Three Boys Farm Sows Seeds of Learning
By Nancy Arsenault
A little over three years ago, Stow’s Frank Gesualdi was slaving in the kitchen of his North End restaurant, Davide, a family operation that consumed his time and nearly every waking minute of his life. The daily travails were documented on Fox Television’s “Kitchen Nightmares,” showing the personal sacrifices facing restaurant owners during tough economic times.
Fast forward to today and Frank Gesualdi rarely leaves Stow, something that suits him just fine. Having sold the restaurant in the spring, he and his family have turned their small acreage on Red Acre Road into Three Boys Farm, named for his sons, and hosting a special group of farmhands working alongside the family.
This past week, Three Boys Farm hosted an open house where Italian specialties were served hot and fresh, but the culinary experiences were just a side dish to the main course. The Open House was aimed at educators and service providers to showcase a program developed there that allows people with special needs to learn and work on the farm. The program is part of TILL – Toward Independent Living and Learning – a group of about 20 adults of all ages who have found a new daytime home at Three Boys Farm and a new mentor in “Farmer Frank.”
TILL oversees 55 group homes and 5 day programs for people with developmental challenges and autism. Their Dedham location has adopted Three Boys Farm as their focus, according to John Stevens, TILL’s Director of Special Projects for 22 years.
A Brooklyn transplant, Stevens met Gesualdi, the North End native, in an 8-week course for beginning farmers. “I had been trying to find a farm to partner with us, but I had been looking for years and just hadn’t found the right fit,” said Stevens, who thought he may have to take on the endeavor himself.
The two men, for whom farming was as foreign as any occupation they could chose, bonded over Gesualdi’s business presentation to the class; one that offered his vision of an educational component alongside the basic farming routine. “I couldn’t believe what I was hearing,” said Stevens, who knew it was a perfect fit when he learned the location was Stow, close enough to bring his clients for daily field trips and work on the farm. Upon learning that Gesualdi’s wife, Kim, worked with children with special needs, Stevens said the match was meant to be.
Despite not getting started with Gesualdi until mid-summer, after the crops were planted, the two men found plenty for the adults to do. There was weeding and harvesting, cleaning of vegetables, collecting eggs and caring for the animals on the property.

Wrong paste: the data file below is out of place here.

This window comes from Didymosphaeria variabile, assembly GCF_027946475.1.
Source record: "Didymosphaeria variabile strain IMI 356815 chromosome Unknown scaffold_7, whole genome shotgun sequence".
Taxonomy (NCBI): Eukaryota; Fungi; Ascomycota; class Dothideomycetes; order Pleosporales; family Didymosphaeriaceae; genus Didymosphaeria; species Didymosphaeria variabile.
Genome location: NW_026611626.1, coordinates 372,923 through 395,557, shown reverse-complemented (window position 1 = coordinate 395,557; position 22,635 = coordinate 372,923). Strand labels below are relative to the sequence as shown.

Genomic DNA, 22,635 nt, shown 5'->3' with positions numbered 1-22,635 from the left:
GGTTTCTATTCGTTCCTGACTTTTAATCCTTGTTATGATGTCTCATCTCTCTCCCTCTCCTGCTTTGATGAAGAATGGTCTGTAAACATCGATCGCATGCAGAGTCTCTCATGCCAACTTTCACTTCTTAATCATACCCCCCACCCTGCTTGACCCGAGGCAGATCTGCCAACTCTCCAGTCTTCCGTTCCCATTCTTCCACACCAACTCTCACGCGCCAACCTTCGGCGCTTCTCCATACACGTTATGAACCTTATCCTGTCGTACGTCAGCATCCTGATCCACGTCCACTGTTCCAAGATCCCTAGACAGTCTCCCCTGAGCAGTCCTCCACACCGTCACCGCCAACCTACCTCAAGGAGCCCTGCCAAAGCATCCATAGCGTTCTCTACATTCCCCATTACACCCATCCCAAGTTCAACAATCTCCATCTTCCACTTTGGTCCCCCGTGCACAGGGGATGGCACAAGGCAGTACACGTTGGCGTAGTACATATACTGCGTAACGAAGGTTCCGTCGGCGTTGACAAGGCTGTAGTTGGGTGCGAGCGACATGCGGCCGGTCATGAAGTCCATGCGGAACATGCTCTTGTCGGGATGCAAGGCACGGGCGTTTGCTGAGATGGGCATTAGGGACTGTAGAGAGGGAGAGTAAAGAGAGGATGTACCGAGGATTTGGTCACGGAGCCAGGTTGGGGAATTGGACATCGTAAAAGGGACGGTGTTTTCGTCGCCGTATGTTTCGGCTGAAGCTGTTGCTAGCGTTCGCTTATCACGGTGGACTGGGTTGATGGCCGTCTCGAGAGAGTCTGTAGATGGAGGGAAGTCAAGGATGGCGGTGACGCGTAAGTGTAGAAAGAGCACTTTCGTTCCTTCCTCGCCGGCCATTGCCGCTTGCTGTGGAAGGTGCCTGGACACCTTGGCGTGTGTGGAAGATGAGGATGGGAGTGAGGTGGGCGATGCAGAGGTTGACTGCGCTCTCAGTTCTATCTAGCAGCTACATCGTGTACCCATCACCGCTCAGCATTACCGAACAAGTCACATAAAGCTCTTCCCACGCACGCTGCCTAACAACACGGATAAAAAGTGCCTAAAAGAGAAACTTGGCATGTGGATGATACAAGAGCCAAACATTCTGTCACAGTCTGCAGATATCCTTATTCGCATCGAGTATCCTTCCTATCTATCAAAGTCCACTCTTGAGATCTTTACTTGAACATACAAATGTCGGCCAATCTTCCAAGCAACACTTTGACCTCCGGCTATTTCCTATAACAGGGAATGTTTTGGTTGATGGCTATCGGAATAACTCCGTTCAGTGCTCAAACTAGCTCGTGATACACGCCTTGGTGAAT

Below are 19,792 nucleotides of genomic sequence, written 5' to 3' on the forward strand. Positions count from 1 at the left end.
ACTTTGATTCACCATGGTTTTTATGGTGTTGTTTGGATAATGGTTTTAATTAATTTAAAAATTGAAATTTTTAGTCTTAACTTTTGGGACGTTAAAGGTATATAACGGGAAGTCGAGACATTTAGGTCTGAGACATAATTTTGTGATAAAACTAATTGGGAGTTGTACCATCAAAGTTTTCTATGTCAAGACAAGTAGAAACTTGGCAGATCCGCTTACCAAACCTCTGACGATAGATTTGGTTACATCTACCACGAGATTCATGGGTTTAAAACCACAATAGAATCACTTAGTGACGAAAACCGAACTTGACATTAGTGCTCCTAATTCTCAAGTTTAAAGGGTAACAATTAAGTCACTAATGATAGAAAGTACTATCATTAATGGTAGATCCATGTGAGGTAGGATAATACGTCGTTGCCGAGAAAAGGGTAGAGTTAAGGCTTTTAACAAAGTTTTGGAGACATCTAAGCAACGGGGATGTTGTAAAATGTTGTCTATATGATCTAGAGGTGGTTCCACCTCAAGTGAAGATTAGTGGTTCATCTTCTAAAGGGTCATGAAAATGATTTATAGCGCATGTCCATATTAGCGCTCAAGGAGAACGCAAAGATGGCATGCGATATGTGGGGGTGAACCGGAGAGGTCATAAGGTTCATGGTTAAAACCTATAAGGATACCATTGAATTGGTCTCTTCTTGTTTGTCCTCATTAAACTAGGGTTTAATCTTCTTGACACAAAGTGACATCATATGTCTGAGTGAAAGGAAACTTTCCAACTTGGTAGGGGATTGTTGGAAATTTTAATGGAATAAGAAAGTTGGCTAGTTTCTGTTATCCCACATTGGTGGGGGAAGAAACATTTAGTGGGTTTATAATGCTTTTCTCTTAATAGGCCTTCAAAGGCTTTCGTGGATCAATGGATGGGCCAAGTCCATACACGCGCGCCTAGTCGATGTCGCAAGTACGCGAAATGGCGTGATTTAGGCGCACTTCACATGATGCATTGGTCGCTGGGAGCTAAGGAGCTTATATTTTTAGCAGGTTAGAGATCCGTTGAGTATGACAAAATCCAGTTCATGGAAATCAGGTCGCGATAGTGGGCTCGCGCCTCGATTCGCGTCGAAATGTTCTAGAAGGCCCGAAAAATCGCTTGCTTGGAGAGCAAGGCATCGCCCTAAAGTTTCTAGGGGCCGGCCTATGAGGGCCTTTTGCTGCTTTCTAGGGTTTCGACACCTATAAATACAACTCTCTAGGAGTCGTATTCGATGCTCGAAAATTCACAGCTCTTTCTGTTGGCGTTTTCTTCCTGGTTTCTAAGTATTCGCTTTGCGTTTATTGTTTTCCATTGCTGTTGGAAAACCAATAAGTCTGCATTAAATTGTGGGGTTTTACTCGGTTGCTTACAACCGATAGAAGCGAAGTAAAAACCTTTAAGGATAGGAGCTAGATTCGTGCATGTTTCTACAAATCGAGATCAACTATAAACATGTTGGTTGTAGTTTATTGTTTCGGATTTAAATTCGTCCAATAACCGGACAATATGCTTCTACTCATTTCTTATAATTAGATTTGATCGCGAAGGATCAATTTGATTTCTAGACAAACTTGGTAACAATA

Gesualdi has developed a penchant for raising fowl – turkeys, chickens, ducks, pheasants, peacocks and even pigeons. He and his sons discovered the farm animal auction circuit, coming back with sheep, pigs and rabbits. While the rabbits are pets for his boys, the sheep and pigs are being groomed for the table, as are the 20 heritage breed turkeys, soon to appear at the Thanksgiving feasts of Stow friends and the family’s relatives. “My wife was on my case because I built all the pens before I did any work on the house. Now, I still need to work on the house,” said Gesualdi, laughing.
Stevens said that Three Boys Farm has had a major impact on many of the people in the program, most coming from an urban environment. One young man, Mark, beams with pride as he carefully collects eggs, showing off the delicate bounty to state officials at the event. He follows Farmer Frank, as the group refers to Gesualdi, offering help with anything from coiling up a garden hose to rinsing off butternut squash.
While Gesualdi could clearly accomplish some tasks faster on his own, he patiently takes the time to explain and show the adults from TILL how to do the job, even if the instruction must be given multiple times. They laugh with him and continue to try, as he jokes and pats them on the back. “They are discovering skills they never thought they had,” said Stevens. “Someone may not be great working in the field, but they love washing vegetables and sorting them into baskets.”
Eggs were for sale alongside baskets bursting with peppers of more than a dozen varieties. “I’m growing all Italian vegetables,” said Gesualdi.
Next to his outdoor food prep table, sits a makeshift pizza oven formed from cement blocks – an experiment he threw together this summer that worked so well, he is ready to build a permanent oven next year. That’s after he builds an outdoor greenhouse. “Then these people have a place to come all year and still be working,” said Gesualdi, who is hoping a farmer somewhere may wish to donate a greenhouse in order to get it off his property, or some other option that may not require too many funds. “It will be hard for all of them to leave this place when the season ends,” commented Stevens.
If you ask Gesualdi, he is busier now than ever before, but happier. In the makeshift outdoor kitchen, Gesualdi is still wearing the chef hat, albeit now with a John Deere logo.
“Sometimes I realize I haven’t left here for days and I get so excited just to go out and fill the car with gas,” he said. But don’t be fooled, Farmer Frank is already envisioning Three Boys Farm plans for the next growing season – with an accompanying cooking season alongside.